14. To quantify the binding of fungal particles to macrophages, measure the fluorescence at the excitation of 490 nm and the emission at 514 nm on a Titer-Tek Fluoroskan II. Expected results are as shown in Figure 4b in Marakalala et al. (2013).
    15. For pro-inflammatory responses, use ELISA (OptEIA TNF kit) to measure the TNF concentrations of the supernatant aliquots which had been stored at -80 °C.
      Note: Pro-inflammatory responses to hyphae can be measured similarly, except that macrophages are added directly to the wells that already contain live or heat-killed hyphae. See below for detailed description of hyphal induction.

  3. Pro-inflammatory responses to hyphae
    1. To induce hyphae formation, grow and quantify C. albicans as stated in steps A1-3.
    2. Incubate 2.5 x 106 yeast/well (cell density of about 3.2 x 106 yeast/ml or as per required amount) with RPMI medium for 3 h at 37 °C. View the cells under the microscope to confirm hyphae formation.
    3. Heat-kill the hyphae by incubating at 65 °C for 2 h, or use live hyphae if desired.
    4. Add 2.5 x 105 of thioglycollate-elicited macrophages (densisty is 5.0 x 105 cells/ml directly the hyphae-containing wells).
    5. Incubate the plates overnight at 37 °C, 5% CO2.
    6. Take the supernatant samples and store at -80 °C until needed for cytokine analysis.


This protocol was adapted from previous publications including (Marakalala et al., 2008; Brown et al., 2003; Kerrigan et al., 2012, and Taylor et al., 2007). I also acknowledge the Sydney Brenner Fellowship, National Research Foundation and Medical Research Council of South Africa for funding.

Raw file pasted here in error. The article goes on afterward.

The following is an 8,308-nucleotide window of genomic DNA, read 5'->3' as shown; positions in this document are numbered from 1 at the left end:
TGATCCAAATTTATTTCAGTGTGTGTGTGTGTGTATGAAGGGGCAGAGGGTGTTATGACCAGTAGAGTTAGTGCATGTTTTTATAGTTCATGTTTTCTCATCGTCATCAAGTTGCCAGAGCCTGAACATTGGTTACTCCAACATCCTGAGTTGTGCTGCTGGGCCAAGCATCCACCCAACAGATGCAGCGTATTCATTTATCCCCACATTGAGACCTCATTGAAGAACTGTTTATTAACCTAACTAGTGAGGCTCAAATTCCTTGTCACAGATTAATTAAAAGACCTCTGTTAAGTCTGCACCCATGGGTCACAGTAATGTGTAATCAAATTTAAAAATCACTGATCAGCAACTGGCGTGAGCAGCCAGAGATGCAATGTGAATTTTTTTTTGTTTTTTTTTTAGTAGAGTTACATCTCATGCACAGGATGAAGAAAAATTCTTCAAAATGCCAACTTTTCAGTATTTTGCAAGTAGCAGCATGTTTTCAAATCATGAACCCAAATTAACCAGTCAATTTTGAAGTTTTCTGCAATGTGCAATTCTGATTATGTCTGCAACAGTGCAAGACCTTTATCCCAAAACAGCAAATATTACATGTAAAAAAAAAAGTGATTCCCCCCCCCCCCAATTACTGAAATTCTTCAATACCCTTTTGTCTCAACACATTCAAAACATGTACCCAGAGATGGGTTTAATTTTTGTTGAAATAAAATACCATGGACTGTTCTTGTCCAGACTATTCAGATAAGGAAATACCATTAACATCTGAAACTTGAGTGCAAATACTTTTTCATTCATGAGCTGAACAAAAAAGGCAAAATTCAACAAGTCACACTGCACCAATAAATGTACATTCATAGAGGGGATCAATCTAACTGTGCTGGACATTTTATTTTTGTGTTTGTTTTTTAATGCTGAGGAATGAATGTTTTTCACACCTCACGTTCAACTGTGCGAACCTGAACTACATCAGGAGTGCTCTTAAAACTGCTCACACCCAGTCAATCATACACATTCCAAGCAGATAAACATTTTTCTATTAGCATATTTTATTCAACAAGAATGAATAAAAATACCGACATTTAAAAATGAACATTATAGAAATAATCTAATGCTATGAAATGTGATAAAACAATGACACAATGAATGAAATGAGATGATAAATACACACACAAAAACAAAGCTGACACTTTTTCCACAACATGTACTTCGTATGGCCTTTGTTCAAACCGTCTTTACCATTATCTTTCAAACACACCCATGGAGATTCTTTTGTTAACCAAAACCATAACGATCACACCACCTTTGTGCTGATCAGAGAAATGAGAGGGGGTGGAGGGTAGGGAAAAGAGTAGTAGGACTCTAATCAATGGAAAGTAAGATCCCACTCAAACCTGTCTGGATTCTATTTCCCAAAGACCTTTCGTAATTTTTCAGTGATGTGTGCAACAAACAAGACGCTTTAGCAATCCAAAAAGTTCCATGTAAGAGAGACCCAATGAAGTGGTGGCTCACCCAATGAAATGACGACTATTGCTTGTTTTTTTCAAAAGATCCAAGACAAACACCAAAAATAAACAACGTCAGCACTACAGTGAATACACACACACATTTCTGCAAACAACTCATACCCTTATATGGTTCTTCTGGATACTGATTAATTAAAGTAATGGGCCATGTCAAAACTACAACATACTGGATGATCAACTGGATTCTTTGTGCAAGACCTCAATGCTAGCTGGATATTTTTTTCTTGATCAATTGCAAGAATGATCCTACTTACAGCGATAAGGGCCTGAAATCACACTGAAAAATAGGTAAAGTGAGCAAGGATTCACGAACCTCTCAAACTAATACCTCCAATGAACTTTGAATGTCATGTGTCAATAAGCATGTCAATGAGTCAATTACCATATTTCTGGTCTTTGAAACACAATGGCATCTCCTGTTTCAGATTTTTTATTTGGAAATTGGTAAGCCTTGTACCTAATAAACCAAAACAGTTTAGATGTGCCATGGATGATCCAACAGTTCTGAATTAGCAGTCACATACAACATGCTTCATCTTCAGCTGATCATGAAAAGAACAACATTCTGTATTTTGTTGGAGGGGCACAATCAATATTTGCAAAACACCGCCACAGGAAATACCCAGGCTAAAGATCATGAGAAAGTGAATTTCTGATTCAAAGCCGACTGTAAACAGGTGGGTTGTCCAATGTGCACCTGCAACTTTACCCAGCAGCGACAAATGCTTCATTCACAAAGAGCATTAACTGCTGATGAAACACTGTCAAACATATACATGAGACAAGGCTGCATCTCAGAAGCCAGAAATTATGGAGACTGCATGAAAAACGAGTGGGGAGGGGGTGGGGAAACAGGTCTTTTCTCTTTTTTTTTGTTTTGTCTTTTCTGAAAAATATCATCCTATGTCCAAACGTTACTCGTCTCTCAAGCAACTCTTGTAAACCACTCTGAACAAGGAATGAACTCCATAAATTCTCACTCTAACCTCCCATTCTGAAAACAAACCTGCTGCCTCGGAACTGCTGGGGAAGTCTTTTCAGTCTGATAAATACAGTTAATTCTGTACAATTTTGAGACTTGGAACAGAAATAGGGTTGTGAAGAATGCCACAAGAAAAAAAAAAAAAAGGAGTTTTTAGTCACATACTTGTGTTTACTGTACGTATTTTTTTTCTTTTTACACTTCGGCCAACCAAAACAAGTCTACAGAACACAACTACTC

1. Brown, G. D., Herre, J., Williams, D. L., Willment, J. A., Marshall, A. S. and Gordon, S. (2003). Dectin-1 mediates the biological effects of beta-glucans. J Exp Med 197(9): 1119-1124.
  2. Kerrigan, A. M., de Sousa Mda, G. and Brown, G. D. (2012). Simple assays for measuring innate interactions with fungi. Methods Mol Biol 845: 303-317.
  3. Marakalala, M. J., Vautier, S., Potrykus, J., Walker, L. A., Shepardson, K. M., Hopke, A., Mora-Montes, H. M., Kerrigan, A., Netea, M. G., Murray, G. I., Maccallum, D. M., Wheeler, R., Munro, C. A., Gow, N. A., Cramer, R. A., Brown, A. J. and Brown, G. D. (2013). Differential adaptation of Candida albicans in vivo modulates immune recognition by dectin-1. PLoS Pathog 9(4): e1003315.
  4. Taylor, P. R., Tsoni, S. V., Willment, J. A., Dennehy, K. M., Rosas, M., Findon, H., Haynes, K., Steele, C., Botto, M., Gordon, S. and Brown, G. D. (2007). Dectin-1 is required for beta-glucan recognition and control of fungal infection. Nat Immunol 8(1): 31-38.
Copyright: © 2014 The Authors; exclusive licensee Bio-protocol LLC.
How to cite:  Readers should cite both the Bio-protocol article and the original research article where this protocol was used:
  1. Marakalala, M. J. (2014). In vitro Analysis for Macrophage Binding and Pro-inflammatory Responses to Candida albicans. Bio-protocol 4(9): e1123. DOI: 10.21769/BioProtoc.1123.
  2. Marakalala, M. J., Vautier, S., Potrykus, J., Walker, L. A., Shepardson, K. M., Hopke, A., Mora-Montes, H. M., Kerrigan, A., Netea, M. G., Murray, G. I., Maccallum, D. M., Wheeler, R., Munro, C. A., Gow, N. A., Cramer, R. A., Brown, A. J. and Brown, G. D. (2013). Differential adaptation of Candida albicans in vivo modulates immune recognition by dectin-1. PLoS Pathog 9(4): e1003315.